An intimate evening with an X Factor top finalist
Russell Stafford, Jon Davidson
4811 Southeast Hawthorne Boulevard
Portland, OR, 97215
Doors 8:00 PM / Show 8:30 PM
This event is 16 and over
Watch & Listen
A soulful singer with a huge, often gravelly voice, Josh Krajcik is best known as the runner-up on season one of Fox's reality singing competition The X Factor in 2011.
When he was just 16-years-old, Josh Krajcik schemed his way onto the stage of a bar near his hometown of Wooster, Ohio. Earning $100 for his four-hour debut gig, the singer/songwriter/multi-instrumentalist decided that night to devote his life to making music. Over the next 14 years, Krajcik fronted a host of musical projects and eventually founded the Josh Krajcik Band, a three-piece blues-rock outfit that toured with the likes of Corinne Bailey Rae and The Fray and appeared on the Bonnaroo Music Festival's 2006 lineup. But by 2011 Krajcik was fighting to sustain his music career, and ended up taking a job at a burrito joint to make ends meet. On a whim, Krajcik then auditioned for The X Factor USA—and soon found himself wowing audiences with his gravelly-rich voice and stirring delivery on the show's premiere season. Now, Krajcik is set to release his full-length album Blindly, Lonely, Lovely that pair his powerful vocals with intensely passionate, soul-infused songwriting.
"More than anything, I wanted this music to be honest," says Krajcik of his debut releases. Instinct has also played a key role in guiding Krajcik through the ups and downs of his early career. "Over the years I definitely had a few of those moments where you're doubting yourself and you wonder, "Should I just give it all up?'" Krajcik admits. "But at the same, I really don't know what else I could have tried to be." So while holding to the promise he made himself at sixteen yielded its share of struggle, Krajcik asserts that those tough times have more than paid off. "The day after I finished the sessions for 'Nothing' and 'Don't Make Me Hopeful,' I was walking around Hammersmith, just sort smiling to myself and thinking about the songs and my music in general," he recalls. "After a while I looked up and realized I didn't know where I was. I'd gotten so caught up in thinking about where I was now—compared to just about a year before, when I was jumping from couch to couch and making burritos to pay rent—that I'd ended up completely lost in the middle of London. It was a great moment." Still, Krajcik asserts that his ultimate goal is to continue expanding his sound and delving more deeply into his songwriting. "The most important thing for me is to just keep on pushing myself as a singer and songwriter and musician," says Krajcik, "since I know that this is what I'm going to be doing forever."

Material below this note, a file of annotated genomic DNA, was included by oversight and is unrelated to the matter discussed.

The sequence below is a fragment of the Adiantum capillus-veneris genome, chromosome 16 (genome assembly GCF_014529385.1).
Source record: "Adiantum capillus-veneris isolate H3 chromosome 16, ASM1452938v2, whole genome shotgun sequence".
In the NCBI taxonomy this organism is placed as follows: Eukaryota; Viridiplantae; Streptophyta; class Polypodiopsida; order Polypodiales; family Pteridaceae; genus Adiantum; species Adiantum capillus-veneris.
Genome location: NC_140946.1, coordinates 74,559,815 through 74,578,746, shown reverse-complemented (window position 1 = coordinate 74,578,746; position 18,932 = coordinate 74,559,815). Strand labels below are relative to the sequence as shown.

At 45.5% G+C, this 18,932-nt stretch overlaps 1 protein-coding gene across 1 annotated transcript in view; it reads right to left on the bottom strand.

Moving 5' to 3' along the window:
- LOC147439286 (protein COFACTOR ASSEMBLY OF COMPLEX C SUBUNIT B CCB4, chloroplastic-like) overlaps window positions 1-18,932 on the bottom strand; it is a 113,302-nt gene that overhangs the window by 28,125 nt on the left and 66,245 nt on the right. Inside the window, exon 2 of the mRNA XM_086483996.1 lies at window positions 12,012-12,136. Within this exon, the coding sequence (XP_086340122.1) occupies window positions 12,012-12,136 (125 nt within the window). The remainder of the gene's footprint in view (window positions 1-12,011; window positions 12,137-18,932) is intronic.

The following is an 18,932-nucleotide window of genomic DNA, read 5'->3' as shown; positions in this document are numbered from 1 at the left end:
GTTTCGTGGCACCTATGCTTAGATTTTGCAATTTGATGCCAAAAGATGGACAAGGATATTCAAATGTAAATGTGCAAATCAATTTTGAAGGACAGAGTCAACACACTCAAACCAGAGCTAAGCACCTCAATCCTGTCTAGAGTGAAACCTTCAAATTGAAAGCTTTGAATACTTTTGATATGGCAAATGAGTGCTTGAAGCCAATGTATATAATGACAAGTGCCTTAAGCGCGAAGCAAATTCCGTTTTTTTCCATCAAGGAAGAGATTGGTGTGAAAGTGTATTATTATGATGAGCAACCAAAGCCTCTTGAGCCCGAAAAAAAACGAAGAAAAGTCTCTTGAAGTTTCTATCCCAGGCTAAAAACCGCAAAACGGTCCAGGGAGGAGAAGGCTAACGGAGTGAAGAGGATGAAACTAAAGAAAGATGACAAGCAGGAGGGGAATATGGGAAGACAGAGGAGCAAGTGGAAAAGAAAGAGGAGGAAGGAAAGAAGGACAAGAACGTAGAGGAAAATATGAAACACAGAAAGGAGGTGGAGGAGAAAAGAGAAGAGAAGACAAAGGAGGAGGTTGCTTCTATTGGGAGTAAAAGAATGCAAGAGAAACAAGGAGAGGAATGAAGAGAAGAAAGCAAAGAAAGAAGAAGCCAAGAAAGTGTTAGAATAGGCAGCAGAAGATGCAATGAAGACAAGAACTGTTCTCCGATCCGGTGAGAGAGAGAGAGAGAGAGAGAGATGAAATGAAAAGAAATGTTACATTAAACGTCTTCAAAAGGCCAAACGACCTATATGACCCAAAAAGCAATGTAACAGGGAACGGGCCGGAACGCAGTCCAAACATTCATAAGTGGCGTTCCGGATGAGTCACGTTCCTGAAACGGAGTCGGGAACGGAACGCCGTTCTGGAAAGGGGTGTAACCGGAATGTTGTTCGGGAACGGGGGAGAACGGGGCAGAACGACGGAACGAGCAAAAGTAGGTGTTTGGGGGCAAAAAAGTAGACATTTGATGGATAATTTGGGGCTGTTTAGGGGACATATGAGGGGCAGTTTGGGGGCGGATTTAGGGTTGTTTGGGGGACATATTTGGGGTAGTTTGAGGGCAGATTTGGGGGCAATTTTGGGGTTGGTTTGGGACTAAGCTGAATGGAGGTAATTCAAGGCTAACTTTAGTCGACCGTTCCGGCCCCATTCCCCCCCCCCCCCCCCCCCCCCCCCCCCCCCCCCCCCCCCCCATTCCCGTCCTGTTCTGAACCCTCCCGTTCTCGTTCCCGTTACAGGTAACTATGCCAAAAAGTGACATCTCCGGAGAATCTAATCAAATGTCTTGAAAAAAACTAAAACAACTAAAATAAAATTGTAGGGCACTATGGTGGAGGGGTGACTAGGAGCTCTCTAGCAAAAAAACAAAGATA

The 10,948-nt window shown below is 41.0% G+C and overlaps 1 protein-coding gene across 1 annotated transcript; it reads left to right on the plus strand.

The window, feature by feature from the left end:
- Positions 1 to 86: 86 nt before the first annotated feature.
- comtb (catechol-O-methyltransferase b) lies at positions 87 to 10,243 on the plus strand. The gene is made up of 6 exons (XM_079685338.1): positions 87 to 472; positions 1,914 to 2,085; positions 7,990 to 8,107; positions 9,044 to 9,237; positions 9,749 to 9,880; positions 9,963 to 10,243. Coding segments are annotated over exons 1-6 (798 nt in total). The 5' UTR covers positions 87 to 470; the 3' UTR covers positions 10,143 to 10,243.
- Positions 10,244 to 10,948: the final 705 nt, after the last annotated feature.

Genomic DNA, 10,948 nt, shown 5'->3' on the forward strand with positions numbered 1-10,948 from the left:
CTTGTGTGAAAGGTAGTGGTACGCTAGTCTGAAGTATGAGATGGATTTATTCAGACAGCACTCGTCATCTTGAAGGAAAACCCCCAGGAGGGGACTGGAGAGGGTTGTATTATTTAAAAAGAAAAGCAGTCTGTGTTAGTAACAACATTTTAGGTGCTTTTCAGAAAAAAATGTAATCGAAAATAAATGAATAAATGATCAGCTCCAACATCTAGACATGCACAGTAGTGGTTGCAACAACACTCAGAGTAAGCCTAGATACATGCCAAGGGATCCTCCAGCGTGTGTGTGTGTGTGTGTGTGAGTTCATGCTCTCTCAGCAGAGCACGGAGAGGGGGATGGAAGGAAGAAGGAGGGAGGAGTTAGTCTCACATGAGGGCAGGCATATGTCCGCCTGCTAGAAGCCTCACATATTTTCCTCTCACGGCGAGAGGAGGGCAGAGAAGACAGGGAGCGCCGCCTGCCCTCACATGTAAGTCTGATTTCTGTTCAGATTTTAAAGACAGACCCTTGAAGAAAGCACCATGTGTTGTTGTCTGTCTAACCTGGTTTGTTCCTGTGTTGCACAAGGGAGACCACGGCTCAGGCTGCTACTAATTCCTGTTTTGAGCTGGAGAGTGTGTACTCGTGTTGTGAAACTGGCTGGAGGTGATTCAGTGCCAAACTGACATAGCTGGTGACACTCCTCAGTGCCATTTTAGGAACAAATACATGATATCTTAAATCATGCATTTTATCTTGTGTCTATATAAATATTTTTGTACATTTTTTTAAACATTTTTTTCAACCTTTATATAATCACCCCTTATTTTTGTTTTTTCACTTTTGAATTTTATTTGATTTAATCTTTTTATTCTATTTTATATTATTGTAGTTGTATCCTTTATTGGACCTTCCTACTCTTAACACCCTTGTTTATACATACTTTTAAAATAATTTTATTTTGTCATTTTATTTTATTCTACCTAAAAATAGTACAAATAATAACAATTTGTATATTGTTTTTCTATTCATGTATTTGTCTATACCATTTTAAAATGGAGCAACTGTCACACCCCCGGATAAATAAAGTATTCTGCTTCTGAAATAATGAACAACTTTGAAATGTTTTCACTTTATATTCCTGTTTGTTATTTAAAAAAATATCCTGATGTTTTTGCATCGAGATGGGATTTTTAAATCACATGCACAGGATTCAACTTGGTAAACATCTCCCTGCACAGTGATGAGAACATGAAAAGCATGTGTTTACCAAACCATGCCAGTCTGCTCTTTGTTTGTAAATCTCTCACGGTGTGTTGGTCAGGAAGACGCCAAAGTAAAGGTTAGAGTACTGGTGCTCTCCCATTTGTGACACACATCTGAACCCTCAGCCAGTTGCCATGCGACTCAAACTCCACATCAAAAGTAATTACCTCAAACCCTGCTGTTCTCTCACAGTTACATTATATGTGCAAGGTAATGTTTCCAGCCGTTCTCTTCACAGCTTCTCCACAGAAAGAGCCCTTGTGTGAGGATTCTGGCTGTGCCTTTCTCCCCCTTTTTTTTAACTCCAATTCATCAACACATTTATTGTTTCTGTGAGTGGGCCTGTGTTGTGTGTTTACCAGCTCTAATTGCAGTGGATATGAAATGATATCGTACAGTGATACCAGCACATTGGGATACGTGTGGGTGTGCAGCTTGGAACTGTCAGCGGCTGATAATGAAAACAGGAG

Russell is an Australian-born singer, songwriter, and multi-instrumentalist living in Portland, Oregon.
Since releasing his first album, Russell has toured and performed with artists such as Augustana, Tyrone Wells, Andrew Belle, Russell Crowe, SafetySuit, GoRadio, Mat Kearney, Matt White, Brendan James, Tom Curren, and countless independent bands, racking up in excess of 1500 concerts.
Russell is also co-frontman for the danceable alt/rock band Crown Point, releasing two albums since the bands inception in 2010. Russell has been relentlessly touring the US, Australia, and Canada for three years with the band.
During those three years, he wrote dozens of songs that didn't fit the rock style of Crown Point, and in the spring of 2012, hit the studio to record what would become his third solo album, A Silent Storm.
A follow-up to 2005's Freshwater and 2008's Between U&I, A Silent Storm is a brave departure from not only Crown Point, but all of his previous solo work.
"The message of this album is self-discovery and learning how to truly be honest with myself. If I had to really boil it down to one thing, this album is about finding the love of being in our own skin," he says after much pondering. "It's about struggle, finding meaning, and finding resolve in things we often go through alone.”
Summing up the record with one lyric, the line "take me as I am, flawed and out of plan," from the song "Queen Without A Land," the writing and making of the record was very cathartic for Russell.
"I think that everyone can associate with simply wanting to be loved and valued for who they are in their most honest state," Stafford states, discussing the lyric in question and the album's theme as a whole. "Our society puts so much emphasis on being perfect. Looking perfect, acting perfect, saying the right thing every time, being what some TV show or movie or magazine says we should be. Deep down though, we all want to be ourselves and be loved for it. None of us are perfect in the way that seems to be so highly valued by pop culture, but we’re all special and unique, and that in itself is perfect."